Merrill Lowers the Ceiling on Advisory Fees
(Updates with quote from a former Merrill regional director in sixth paragraph, and corrects number of Merrill FAs in fifth paragraph.)
Merrill Lynch has reduced the ceiling on fees its brokers can charge on advisory accounts with less than $1 million in assets to 2.2% from 2.7%, below the maximum allowed at rivals Morgan Stanley and UBS Financial Services.
The 18.5% decline in the fee maximum was outlined to clients in account statements sent last month, a spokesman confirmed. Ceilings on accounts between $1 million and $4.99 million remain at 2.2% of assets, and at 2.0% on accounts of $5 million or higher.
The changes, reported earlier by The Wall Street Journal, are notable primarily for their publicity value since consultants and brokers at large firms say they rarely charge near the maximum, brokers and consultants said. The average advisory fee on a managed account in the brokerage industry ranges from 1.08% to 1.33%, according to Boston-based research firm Cerulli Associates.
Merrill’s managed account platform, Merrill One, generally carries a 1.15% fee, and the firm has permitted additional discounting to help brokers comply with its new plan to end commission-based retirement accounts. Merrill for several years has not paid brokers on household accounts with less than $250,000 of assets.
Given the size of Merrill’s salesforce of some 14,600 brokers, some will inevitably be hurt by the new policy and may feel forced to abandon some clients.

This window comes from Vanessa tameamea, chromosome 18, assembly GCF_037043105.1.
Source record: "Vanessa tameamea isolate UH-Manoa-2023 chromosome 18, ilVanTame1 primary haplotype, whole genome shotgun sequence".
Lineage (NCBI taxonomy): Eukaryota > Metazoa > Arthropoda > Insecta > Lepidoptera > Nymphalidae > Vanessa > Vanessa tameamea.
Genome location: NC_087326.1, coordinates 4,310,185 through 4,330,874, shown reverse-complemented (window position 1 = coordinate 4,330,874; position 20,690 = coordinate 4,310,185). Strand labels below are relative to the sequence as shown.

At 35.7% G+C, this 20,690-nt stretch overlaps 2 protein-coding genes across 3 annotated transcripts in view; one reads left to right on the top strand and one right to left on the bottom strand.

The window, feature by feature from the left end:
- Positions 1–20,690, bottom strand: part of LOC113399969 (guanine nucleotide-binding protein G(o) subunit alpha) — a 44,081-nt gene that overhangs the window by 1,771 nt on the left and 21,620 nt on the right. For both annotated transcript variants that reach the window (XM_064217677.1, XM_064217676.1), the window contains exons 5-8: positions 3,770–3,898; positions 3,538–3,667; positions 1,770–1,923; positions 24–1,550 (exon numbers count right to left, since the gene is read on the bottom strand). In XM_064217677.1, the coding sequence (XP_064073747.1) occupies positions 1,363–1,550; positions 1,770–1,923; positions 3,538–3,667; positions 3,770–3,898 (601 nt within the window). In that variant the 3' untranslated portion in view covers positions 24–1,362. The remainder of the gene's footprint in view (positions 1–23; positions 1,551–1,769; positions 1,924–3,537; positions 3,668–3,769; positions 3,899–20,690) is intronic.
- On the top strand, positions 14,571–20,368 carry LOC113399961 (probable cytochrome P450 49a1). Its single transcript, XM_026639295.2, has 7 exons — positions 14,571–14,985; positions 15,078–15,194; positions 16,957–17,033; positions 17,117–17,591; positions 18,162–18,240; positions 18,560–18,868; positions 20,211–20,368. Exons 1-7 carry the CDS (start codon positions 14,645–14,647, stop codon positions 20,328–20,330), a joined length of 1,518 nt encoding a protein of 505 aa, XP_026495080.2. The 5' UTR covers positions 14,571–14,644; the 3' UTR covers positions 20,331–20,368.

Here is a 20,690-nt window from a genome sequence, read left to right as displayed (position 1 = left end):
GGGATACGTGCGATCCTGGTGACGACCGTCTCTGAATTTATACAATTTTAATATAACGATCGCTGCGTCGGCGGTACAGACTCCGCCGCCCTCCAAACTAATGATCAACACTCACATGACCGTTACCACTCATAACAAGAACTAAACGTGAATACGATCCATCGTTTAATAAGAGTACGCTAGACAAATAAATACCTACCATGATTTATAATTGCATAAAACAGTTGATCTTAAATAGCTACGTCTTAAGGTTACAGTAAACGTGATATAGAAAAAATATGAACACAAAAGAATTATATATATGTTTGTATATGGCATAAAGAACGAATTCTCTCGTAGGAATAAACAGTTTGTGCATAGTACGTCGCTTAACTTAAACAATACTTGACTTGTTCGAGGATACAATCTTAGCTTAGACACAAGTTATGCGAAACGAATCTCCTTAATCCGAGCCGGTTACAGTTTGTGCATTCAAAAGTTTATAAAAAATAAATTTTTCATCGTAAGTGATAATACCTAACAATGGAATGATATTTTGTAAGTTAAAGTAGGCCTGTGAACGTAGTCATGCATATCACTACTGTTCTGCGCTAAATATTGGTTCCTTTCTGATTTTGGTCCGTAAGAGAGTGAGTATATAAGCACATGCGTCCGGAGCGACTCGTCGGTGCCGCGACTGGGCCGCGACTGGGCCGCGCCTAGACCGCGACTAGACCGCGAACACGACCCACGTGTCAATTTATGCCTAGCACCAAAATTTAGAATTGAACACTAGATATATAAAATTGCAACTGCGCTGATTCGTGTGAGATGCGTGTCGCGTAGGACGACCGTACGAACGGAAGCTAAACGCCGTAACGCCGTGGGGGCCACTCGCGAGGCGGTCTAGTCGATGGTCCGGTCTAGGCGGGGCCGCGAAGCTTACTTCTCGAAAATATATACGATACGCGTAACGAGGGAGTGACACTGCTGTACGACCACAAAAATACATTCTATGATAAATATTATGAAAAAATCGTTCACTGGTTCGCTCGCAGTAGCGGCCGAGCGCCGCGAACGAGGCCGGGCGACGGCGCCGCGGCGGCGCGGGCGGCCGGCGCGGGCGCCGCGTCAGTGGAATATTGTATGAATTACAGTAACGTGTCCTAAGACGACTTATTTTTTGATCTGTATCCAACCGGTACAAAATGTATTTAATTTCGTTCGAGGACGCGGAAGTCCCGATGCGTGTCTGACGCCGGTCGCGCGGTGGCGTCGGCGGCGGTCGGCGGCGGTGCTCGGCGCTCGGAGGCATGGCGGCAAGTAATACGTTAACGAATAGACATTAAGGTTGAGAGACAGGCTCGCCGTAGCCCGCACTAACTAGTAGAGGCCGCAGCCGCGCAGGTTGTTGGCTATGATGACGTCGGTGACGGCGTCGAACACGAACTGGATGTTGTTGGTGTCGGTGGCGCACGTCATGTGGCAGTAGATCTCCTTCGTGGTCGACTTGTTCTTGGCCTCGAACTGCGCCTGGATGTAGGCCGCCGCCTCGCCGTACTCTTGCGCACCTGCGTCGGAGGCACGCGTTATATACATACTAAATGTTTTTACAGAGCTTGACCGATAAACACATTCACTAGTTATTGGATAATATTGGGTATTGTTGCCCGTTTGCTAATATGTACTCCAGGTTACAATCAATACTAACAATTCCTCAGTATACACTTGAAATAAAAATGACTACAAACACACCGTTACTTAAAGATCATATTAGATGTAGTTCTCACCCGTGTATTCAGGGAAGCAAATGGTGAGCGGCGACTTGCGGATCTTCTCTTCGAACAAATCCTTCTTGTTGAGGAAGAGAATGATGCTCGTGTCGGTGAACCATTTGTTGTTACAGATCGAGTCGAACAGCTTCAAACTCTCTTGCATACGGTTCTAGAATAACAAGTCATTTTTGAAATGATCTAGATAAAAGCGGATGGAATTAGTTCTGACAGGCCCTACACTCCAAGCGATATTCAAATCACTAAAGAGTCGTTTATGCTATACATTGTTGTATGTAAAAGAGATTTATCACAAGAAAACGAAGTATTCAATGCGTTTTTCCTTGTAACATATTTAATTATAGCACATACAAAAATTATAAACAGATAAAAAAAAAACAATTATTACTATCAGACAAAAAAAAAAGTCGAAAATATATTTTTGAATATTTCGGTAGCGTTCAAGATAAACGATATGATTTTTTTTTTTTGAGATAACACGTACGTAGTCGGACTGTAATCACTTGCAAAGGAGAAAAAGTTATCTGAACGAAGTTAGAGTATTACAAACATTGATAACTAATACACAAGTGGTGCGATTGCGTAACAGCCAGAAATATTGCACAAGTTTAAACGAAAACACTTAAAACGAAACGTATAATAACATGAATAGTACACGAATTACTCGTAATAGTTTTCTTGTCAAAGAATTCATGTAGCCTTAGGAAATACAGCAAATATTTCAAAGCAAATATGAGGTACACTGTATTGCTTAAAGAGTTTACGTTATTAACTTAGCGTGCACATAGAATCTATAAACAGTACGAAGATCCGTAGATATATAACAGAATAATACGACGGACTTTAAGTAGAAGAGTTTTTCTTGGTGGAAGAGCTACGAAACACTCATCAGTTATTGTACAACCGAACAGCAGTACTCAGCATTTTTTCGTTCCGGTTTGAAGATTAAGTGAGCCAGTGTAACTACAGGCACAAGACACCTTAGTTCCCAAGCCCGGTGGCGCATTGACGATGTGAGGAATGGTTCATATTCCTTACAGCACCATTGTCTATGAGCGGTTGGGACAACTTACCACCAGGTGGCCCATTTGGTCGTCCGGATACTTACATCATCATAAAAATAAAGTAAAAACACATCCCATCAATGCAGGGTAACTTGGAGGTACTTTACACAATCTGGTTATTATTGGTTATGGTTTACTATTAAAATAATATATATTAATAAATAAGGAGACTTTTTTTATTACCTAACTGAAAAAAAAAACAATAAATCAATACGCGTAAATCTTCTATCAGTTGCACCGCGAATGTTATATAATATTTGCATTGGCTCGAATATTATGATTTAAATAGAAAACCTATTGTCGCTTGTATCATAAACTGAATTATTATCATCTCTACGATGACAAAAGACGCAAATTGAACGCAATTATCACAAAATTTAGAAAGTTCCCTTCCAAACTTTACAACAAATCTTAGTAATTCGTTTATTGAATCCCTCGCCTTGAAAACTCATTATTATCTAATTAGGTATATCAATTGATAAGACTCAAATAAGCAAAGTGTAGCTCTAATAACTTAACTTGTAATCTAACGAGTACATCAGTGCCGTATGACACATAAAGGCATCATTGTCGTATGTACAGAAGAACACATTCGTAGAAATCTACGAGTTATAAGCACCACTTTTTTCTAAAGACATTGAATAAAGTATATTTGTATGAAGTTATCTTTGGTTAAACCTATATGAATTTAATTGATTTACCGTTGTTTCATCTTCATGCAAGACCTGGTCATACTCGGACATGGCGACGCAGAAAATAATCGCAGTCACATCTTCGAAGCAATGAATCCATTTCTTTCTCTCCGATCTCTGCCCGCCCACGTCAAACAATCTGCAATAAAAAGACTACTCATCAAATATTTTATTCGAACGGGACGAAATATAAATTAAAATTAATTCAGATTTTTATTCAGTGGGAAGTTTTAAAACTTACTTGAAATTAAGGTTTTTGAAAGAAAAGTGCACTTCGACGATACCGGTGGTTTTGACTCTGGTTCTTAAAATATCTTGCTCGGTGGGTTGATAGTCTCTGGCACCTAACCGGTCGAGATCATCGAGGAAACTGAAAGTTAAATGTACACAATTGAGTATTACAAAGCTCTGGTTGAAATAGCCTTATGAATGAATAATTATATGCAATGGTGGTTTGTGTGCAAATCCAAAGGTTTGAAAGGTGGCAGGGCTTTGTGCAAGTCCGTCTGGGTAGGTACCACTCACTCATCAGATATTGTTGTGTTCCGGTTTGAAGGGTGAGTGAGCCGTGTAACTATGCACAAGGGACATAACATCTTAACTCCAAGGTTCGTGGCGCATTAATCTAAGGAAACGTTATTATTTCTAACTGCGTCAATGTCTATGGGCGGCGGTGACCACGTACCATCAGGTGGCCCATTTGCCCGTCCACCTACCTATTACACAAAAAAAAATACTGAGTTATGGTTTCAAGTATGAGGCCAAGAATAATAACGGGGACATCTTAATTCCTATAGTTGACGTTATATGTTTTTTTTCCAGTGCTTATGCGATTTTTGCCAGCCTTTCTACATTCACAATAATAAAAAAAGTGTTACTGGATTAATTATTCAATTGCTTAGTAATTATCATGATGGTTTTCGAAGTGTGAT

“This is another example of big firms not recognizing the value advisors and their teams can provide to clients of all asset levels,” said Chris Dupuy, a former Merrill regional director who now runs Focus Financial Partners’ independent broker business. “Many advisors priced their services at the old ceiling level and clients willingly paid.”
The maximum-fee drop coincides with Merrill’s efforts to move clients who do not want to give up commission-based accounts to Merrill Edge, the discount brokerage housed within Bank of America’s retail banking arm. The fee for Edge accounts dropped to 0.85% of assets from 1.0% as of January 6, according to regulatory documents filed with the Securities and Exchange Commission.
For the deepest discounts, Bank of America also this year launched a robo platform that charges 0.45% of assets on accounts with as little as $5,000 within the Edge unit.
For full-service brokers, maximum fees still range at 2% or higher at most firms. UBS has a ceiling of 2.8% on its core managed account program, while Morgan Stanley’s maximum fee is 2.5%, according to regulatory filings on their managed accounts programs.
In another effort to persuade customers of its fee-friendlier bias, Merrill has amended its client account statements this year to highlight monthly fees assessed in percentage and dollars-and-cents terms, a move that has not been copied to date by its rivals. The statements do not, however, highlight monthly commission payments.